I was reminded of this when I saw a post on Zen Habits about taking responsibility. The post points out how many people fail to take responsibility for their lives; everything is someone else's fault. As a teacher, I see this all the time in my students (the excuses are generally more creative than 'the dog ate my homework' but they are excuses nonetheless). But what I try to get across to my students is that economists simply don't believe one can ever say, "I had no choice". Some decisions are so trivial (do you get up when the alarm goes off or hit snooze?) or so easy (your money or your life) that we may not think twice about them but they are still choices, and choices have consequences. Usually when someone says they "had no choice", it just means that the consequence of the alternative was so awful that the choice was easy but although it may be horrible to consider disappointing your parents or losing your job or even dying, that doesn't mean you have no choice about going to college or working overtime or handing over your wallet.

These may seem like bizarre examples - I'm certainly not advocating that students drop out of school or employees tell their bosses to jump in a lake. My point is that when you realize that all your actions are choices, it's harder to play the victim, to avoid taking at least a little responsibility. At the same time, it means you have more control, over the good AND the bad. Making good decisions requires being clear about the costs and benefits of your options but first you have to recognize that you HAVE options. I often think that if I can just get this one idea across to my students, to get them to REALLY believe it, then I will not only have taught them some economics but I will have helped them to become better people.

Wednesday, June 11, 2008

And my faith in Freakonomics is restored...

Levitt points his readers to this wonderful speech by Bill Gates on 'creative capitalism'. It's clear that Gates is both a realist and an optimist and in the speech he makes a great case for a system that harnesses the power of capitalism to serve the greater good. Given the mistaken view of many people that self-interest is incompatible with altruism, it's really wonderful to hear someone give such an articulate explanation of why they are not. I'm definitely going to have my students all read this!

Monday, June 9, 2008

The dismal science indeed

You don't have to read very many of my posts here to know that I'm a huge fan of Freakonomics. But Dubner's post on "locavores" (i.e., people who try to eat locally-grown food) versus the efficiency of specialization is a rare example of the type of economic thinking that drives me crazy (rare for that blog that is, though unfortunately not rare among economists in general). It's the view that efficiency must, or at least should, be the primary criterion for assessing whether something is 'sensible' or not. Dubner is partly trying to point out that proponents of buying local often try to use efficiency as an argument FOR buying local (e.g., it's cheaper, it's better for you and the environment, etc.) when it's much more likely that the gains from specialization make it less efficient. That's fine - I'm all for pointing out flaws in the positive analysis. And Dubner also points out that one person's labor is often another's leisure. But in pointing that out, he calls it "a curious fact," and the tone throughout the post is that this is somehow not 'sensible'.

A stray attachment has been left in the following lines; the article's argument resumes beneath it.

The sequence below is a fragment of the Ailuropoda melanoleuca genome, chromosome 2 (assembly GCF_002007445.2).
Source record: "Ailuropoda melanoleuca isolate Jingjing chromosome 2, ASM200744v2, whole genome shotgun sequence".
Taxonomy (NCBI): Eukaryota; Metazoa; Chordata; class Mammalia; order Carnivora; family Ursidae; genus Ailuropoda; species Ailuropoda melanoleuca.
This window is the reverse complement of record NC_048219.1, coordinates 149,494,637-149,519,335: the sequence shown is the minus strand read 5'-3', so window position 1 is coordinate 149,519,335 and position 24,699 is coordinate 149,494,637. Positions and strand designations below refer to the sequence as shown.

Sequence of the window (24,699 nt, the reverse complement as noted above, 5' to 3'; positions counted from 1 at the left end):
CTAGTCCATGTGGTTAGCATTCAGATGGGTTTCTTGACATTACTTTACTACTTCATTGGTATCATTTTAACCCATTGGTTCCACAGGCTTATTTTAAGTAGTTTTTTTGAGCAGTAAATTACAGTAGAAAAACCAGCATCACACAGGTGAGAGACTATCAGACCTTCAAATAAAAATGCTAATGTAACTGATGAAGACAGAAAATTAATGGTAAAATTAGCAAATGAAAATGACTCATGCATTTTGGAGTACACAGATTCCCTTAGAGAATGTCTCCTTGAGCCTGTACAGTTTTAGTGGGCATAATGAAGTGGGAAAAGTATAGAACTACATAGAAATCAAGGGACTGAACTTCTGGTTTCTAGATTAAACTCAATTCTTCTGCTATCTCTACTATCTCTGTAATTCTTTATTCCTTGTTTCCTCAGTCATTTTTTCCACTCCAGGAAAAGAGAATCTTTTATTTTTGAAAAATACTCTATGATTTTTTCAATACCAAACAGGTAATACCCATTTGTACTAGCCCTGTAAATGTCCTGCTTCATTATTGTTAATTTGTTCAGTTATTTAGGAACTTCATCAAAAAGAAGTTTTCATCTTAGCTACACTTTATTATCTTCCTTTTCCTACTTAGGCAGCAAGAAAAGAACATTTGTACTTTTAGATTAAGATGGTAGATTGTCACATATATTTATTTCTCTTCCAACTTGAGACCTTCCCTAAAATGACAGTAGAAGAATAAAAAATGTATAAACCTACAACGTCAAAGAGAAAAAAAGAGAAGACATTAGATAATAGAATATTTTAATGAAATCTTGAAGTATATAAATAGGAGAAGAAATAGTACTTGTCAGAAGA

I find that really disappointing because as a teacher, I try to help my students separate out positive from normative. That includes pointing out that economics, as a field, often has normative judgments embedded in our core principles, the primary one being that efficiency is valued above all else. I do find it interesting that the Voluntary National Content Standards in Economics all seem to be carefully written as positive statements; for example, Standard #8 reads "Prices send signals and provide incentives to buyers and sellers. When supply or demand changes, market prices adjust, affecting incentives". In contrast, Principle #6 in Mankiw's textbook asserts that "Markets are usually a good way to organize economic activity." Hard to get more normative than saying something is good or bad. And it's not even that I disagree, I just think economists would have more credibility (not to mention a better reputation in general) if we were more upfront (or even aware) of the biases that are embedded in how we see the world.

Friday, June 6, 2008

How much should I be influenced by the Economics section at Borders?

In addition to preparing the Economics for Teachers course, I’m also re-vamping my Principles of Microeconomics course. Partly because of the work I’m doing on the Teachers course, I’ve decided to spend considerably more time talking about the basic principles of individual behavior that everything else builds on. For those familiar with Mankiw’s textbook, I'm talking about his first four principles, focusing on the No Free Lunch Principle and opportunity costs, rational people decide on the margin, and incentives matter. In the past, I’ve sort of glossed over this first chapter of the text, basically telling students that all that stuff will become clearer as the semester goes on. But doesn’t it make more sense to spend the time upfront to make sure students have a solid grasp on these principles first, before getting into the more sophisticated tools that rely on them? Part of what has convinced me of this is the recent explosion of popular books showing economic thinking in everyday life (‘explosion’ might be a bit strong but it certainly seems that the huge popularity of Freakonomics has also given increased visibility to books like Tyler Cowen’s Discover Your Inner Economist, Robert Frank’s Economic Naturalist, etc.). Aside from the fact that these books provide a plethora of great examples, it’s striking to me that talking about those examples never requires anything more complicated than a supply and demand graph, and rarely even that. And yet, don’t these books exemplify the kind of thinking that we want our students to develop?